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Title:Mammalian genome engineering: Fundamental investigation and method development
Author(s):Jain, Surbhi
Director of Research:Zhao, Huimin
Doctoral Committee Chair(s):Zhao, Huimin
Doctoral Committee Member(s):Shapiro, David R; Schroeder, Charles M; Zhang, Kai
Department / Program:Biochemistry
Degree Granting Institution:University of Illinois at Urbana-Champaign
Subject(s):CRISPR/Cas9, TALEN, Genome Engineering, Mammalian Synthetic Biology
Abstract:DNA lies at the base of the central dogma of life. Altering DNA enables modification of information flow carried on by fundamental cellular processes like transcription and translation. The ability to precisely manipulate DNA has led to remarkable advances in treating incurable human genetic ailments and has changed the landscape of biological research. Recent decades have ushered in discovery of bacterial proteins that have been adapted for use in mammalian systems. TALEN (Transcription Activator-Like Effector Nucleases) and CRISPR (Clustered Regulatory Interspaced Short Palindromic Repeats)/Cas9 systems are the most widely employed gene-editing tools presently. The modularity and specificity of these gene-editing proteins has made it possible to efficiently engineer mammalian genomes. Understanding the genome-search mechanism of structurally distinct TALEN and CRISPR/Cas9 at the molecular level will not only increase our fundamental understanding of DNA-binding proteins but also enable improvement of these powerful tools. In part 1 of this dissertation (Chapter 2 and 3), I studied the target-search mechanism of TALE and dCas9 proteins in live-mammalian cells using single molecule microscopy. The first part focuses on elucidating TALE search mechanism in vivo. For the first time, TALE genome-search has been visualized in real-time in live-cells and search kinetics were extracted. The results show that TALEs display heterogeneous diffusion behaviors. On further elucidation of the slow diffusion molecules, we discover evidence for local search in the genome. Overall, TALEs undergo facilitated diffusion in the crowded nucleoplasm of a live HeLa cell. In Chapter 3, I performed a comparative single-molecule and editing efficiency analysis to study TALE and CRISPR/Cas9 performance in heterochromatin. Single TALE molecules appear to be less restricted in heterochromatin in comparison to Cas9 molecules. The search mechanism of these proteins correlates with their editing efficiency as TALENs are upto 5-times better than Cas9 in editing target-sites present in compact heterochromatin loci. These findings will govern design rules for developing genome-editing tools for rewiring heterochromatin as well as for biomedical applications. The aim of the second-part of my dissertation (Chapter 4 and 5) is to develop genome editing tools for mammalian genome engineering. Chapter 4 describes a method that I developed to safeguard the most widely used genome-editing technology, CRISPR/Cas9. CRISPR/Cas9 are modular DNA-binding proteins that can recognize a customized DNA-sequence when programmed with a complementary gRNA molecule. The recently discovered of Anti-CRISPR proteins act as a kill switch of Cas9 in nature. I repurposed these proteins to achieve secondary control over Cas9 gene editing activity by combining Anti-CRISPR fusion proteins with a destabilization domain that can be activated with a small molecule. Dose-dependent control over Cas9 editing and dCas9-mediated activation can be achieved. By timely induction of Anti-CRISPR protein expression, off-target activity of Cas9 protein is shown to be reduced significantly. Overall, this toolset is a proof-of-concept for improving Cas9 specificity and biosafety for gene-editing applications. In Chapter 5, I describe my ongoing efforts in developing a multi-factorial Ischemia engineered cell-therapy using CRISPR/Cas9-based gene activation systems. I used synthetic biology tools that can be controlled by chemical ligands to. Temporally induce three important growth factors that control the process of blood-vessel maturation in case of an ischemic injury. Single growth factor therapies have proven to be ineffective in Phase II/III clinical trials. I devised a multi-factorial combinatorial therapy involving neo-angiogenic, anti-inflammatory and anti-angiogenic pathways activated by orthogonal ligands.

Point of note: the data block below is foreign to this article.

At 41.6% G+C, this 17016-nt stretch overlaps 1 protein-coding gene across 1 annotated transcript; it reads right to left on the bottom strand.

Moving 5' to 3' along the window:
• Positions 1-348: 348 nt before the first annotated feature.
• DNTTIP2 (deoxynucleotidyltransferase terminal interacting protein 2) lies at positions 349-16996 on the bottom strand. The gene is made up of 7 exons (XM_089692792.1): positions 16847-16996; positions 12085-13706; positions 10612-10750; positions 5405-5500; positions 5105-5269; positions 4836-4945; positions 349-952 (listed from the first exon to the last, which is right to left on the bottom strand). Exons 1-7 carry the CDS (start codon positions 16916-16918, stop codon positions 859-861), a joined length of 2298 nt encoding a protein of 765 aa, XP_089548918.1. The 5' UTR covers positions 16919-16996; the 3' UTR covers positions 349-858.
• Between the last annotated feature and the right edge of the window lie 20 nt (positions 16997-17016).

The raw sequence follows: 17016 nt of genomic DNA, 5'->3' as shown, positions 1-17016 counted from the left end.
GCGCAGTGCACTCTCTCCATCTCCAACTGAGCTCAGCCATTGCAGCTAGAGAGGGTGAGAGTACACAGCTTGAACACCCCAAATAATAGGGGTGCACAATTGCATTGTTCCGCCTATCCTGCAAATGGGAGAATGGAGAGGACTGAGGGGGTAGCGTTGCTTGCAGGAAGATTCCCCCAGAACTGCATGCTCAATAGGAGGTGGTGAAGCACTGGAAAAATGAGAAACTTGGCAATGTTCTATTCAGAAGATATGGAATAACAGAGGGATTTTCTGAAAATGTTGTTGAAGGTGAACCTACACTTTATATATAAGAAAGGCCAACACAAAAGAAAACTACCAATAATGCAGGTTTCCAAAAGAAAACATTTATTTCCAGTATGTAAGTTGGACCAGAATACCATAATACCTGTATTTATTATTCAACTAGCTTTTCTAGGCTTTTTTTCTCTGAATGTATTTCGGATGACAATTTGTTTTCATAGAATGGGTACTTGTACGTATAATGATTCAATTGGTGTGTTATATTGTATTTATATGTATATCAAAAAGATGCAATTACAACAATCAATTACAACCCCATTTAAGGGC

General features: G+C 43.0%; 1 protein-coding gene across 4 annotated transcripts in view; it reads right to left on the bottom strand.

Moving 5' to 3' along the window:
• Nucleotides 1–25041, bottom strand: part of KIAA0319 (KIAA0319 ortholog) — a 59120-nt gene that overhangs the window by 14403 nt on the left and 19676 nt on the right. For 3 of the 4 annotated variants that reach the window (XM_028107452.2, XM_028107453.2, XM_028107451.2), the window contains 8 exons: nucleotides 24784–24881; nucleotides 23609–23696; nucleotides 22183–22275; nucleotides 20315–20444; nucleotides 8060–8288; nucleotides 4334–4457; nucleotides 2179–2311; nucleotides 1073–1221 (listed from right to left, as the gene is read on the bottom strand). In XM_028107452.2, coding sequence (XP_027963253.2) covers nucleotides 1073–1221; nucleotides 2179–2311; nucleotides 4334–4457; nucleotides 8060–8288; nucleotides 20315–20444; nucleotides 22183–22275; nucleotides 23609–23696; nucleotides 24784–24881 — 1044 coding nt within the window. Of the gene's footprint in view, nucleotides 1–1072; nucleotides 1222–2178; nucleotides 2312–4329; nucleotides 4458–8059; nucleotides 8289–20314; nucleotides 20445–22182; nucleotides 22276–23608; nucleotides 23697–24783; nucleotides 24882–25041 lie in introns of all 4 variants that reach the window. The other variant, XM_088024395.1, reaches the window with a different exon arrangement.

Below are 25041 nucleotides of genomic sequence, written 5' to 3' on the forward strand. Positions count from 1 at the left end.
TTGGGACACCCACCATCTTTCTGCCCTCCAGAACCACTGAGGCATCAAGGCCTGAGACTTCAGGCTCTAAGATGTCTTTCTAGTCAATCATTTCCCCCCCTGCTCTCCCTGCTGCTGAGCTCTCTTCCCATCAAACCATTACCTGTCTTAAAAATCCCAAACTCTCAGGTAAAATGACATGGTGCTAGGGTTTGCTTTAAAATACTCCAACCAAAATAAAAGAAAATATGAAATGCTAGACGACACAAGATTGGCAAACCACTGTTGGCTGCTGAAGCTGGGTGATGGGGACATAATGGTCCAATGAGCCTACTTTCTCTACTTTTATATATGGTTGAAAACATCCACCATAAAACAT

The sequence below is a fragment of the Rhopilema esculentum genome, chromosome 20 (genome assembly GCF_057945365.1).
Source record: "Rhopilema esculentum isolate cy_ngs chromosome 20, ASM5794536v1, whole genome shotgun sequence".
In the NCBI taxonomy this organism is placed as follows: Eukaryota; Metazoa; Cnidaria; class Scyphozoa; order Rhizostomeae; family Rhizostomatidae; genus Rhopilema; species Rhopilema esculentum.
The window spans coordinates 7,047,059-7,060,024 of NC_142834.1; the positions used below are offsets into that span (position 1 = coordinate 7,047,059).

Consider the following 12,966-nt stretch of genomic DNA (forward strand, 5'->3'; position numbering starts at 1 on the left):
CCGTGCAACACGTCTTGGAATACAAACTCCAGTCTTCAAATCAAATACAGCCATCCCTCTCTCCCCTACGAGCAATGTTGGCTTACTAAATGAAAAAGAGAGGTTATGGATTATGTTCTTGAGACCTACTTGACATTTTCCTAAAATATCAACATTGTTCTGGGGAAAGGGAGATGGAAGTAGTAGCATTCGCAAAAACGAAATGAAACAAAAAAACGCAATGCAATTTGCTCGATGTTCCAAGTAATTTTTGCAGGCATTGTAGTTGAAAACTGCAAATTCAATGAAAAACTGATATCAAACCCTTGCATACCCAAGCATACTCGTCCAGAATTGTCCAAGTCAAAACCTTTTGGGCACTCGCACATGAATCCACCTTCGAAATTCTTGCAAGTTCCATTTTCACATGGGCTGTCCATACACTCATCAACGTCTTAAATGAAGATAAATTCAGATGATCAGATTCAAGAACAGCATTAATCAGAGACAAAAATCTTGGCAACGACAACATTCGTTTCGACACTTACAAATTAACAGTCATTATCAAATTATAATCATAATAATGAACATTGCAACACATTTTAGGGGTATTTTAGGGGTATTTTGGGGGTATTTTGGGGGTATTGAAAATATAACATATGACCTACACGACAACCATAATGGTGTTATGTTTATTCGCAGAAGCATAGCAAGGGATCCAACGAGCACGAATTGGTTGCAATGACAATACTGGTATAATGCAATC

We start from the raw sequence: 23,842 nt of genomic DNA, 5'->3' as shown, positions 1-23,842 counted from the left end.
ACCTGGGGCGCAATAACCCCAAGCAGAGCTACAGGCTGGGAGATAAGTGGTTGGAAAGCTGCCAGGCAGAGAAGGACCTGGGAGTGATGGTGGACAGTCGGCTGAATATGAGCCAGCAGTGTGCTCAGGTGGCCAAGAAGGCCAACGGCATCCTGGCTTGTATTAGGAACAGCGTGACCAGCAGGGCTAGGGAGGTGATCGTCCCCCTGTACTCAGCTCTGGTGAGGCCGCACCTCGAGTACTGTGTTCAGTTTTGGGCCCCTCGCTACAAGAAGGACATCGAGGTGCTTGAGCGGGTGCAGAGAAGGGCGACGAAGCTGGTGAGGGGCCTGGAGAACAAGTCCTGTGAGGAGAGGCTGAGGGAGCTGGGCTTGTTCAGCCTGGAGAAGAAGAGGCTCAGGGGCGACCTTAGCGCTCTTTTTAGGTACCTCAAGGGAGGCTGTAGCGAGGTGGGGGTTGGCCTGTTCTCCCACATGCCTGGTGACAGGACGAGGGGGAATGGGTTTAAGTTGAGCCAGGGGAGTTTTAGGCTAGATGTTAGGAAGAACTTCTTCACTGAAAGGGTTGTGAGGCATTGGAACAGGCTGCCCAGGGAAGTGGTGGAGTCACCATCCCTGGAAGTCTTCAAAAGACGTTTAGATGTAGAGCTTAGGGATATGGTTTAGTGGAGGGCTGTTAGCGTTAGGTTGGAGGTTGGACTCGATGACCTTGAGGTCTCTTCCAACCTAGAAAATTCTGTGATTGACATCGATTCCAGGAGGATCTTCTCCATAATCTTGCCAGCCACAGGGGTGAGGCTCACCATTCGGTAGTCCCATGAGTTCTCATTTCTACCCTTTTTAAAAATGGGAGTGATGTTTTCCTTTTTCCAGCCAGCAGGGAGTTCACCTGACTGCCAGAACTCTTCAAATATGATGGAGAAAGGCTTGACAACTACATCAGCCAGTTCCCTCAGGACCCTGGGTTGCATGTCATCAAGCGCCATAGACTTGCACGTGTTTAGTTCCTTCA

Issue Date:2020-05-08
Rights Information:Copyright 2020 Surbhi Jain
Date Available in IDEALS:2020-08-27
Date Deposited:2020-05

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